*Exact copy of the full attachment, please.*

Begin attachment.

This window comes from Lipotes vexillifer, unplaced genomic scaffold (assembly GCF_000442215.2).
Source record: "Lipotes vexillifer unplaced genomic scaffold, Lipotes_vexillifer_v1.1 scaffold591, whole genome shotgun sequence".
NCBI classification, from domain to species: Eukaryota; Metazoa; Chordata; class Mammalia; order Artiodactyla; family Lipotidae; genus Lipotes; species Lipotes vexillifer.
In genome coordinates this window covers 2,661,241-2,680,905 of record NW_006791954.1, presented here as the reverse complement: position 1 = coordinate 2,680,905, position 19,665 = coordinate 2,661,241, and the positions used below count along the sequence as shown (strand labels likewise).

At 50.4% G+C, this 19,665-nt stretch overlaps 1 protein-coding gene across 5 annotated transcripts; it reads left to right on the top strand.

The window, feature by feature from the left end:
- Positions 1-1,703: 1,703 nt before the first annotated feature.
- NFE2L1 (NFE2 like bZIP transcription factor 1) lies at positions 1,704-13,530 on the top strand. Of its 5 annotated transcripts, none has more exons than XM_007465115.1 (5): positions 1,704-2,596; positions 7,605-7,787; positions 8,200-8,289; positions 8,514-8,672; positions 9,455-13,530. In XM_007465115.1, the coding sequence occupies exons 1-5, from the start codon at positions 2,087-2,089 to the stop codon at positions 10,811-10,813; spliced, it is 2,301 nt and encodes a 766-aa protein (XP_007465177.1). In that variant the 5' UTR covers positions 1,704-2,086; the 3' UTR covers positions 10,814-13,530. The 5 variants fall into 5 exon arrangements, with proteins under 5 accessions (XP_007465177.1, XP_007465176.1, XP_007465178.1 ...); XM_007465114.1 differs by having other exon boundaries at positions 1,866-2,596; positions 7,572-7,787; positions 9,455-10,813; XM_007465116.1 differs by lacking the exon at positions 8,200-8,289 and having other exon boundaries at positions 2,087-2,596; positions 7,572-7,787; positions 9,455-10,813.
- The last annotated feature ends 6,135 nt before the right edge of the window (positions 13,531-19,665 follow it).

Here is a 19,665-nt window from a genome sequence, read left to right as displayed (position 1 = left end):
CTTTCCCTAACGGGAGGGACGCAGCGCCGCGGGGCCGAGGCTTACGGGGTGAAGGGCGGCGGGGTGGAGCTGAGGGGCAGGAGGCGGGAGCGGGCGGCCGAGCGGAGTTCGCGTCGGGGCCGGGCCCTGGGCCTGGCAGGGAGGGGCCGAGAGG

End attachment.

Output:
This window comes from Lipotes vexillifer, unplaced genomic scaffold (assembly GCF_000442215.2).
Source record: "Lipotes vexillifer unplaced genomic scaffold, Lipotes_vexillifer_v1.1 scaffold591, whole genome shotgun sequence".
NCBI classification, from domain to species: Eukaryota; Metazoa; Chordata; class Mammalia; order Artiodactyla; family Lipotidae; genus Lipotes; species Lipotes vexillifer.
In genome coordinates this window covers 2,661,241-2,680,905 of record NW_006791954.1, presented here as the reverse complement: position 1 = coordinate 2,680,905, position 19,665 = coordinate 2,661,241, and the positions used below count along the sequence as shown (strand labels likewise).

At 50.4% G+C, this 19,665-nt stretch overlaps 1 protein-coding gene across 5 annotated transcripts; it reads left to right on the top strand.

The window, feature by feature from the left end:
- Positions 1-1,703: 1,703 nt before the first annotated feature.
- NFE2L1 (NFE2 like bZIP transcription factor 1) lies at positions 1,704-13,530 on the top strand. Of its 5 annotated transcripts, none has more exons than XM_007465115.1 (5): positions 1,704-2,596; positions 7,605-7,787; positions 8,200-8,289; positions 8,514-8,672; positions 9,455-13,530. In XM_007465115.1, the coding sequence occupies exons 1-5, from the start codon at positions 2,087-2,089 to the stop codon at positions 10,811-10,813; spliced, it is 2,301 nt and encodes a 766-aa protein (XP_007465177.1). In that variant the 5' UTR covers positions 1,704-2,086; the 3' UTR covers positions 10,814-13,530. The 5 variants fall into 5 exon arrangements, with proteins under 5 accessions (XP_007465177.1, XP_007465176.1, XP_007465178.1 ...); XM_007465114.1 differs by having other exon boundaries at positions 1,866-2,596; positions 7,572-7,787; positions 9,455-10,813; XM_007465116.1 differs by lacking the exon at positions 8,200-8,289 and having other exon boundaries at positions 2,087-2,596; positions 7,572-7,787; positions 9,455-10,813.
- The last annotated feature ends 6,135 nt before the right edge of the window (positions 13,531-19,665 follow it).

Here is a 19,665-nt window from a genome sequence, read left to right as displayed (position 1 = left end):
CTTTCCCTAACGGGAGGGACGCAGCGCCGCGGGGCCGAGGCTTACGGGGTGAAGGGCGGCGGGGTGGAGCTGAGGGGCAGGAGGCGGGAGCGGGCGGCCGAGCGGAGTTCGCGTCGGGGCCGGGCCCTGGGCCTGGCAGGGAGGGGCCGAGAGG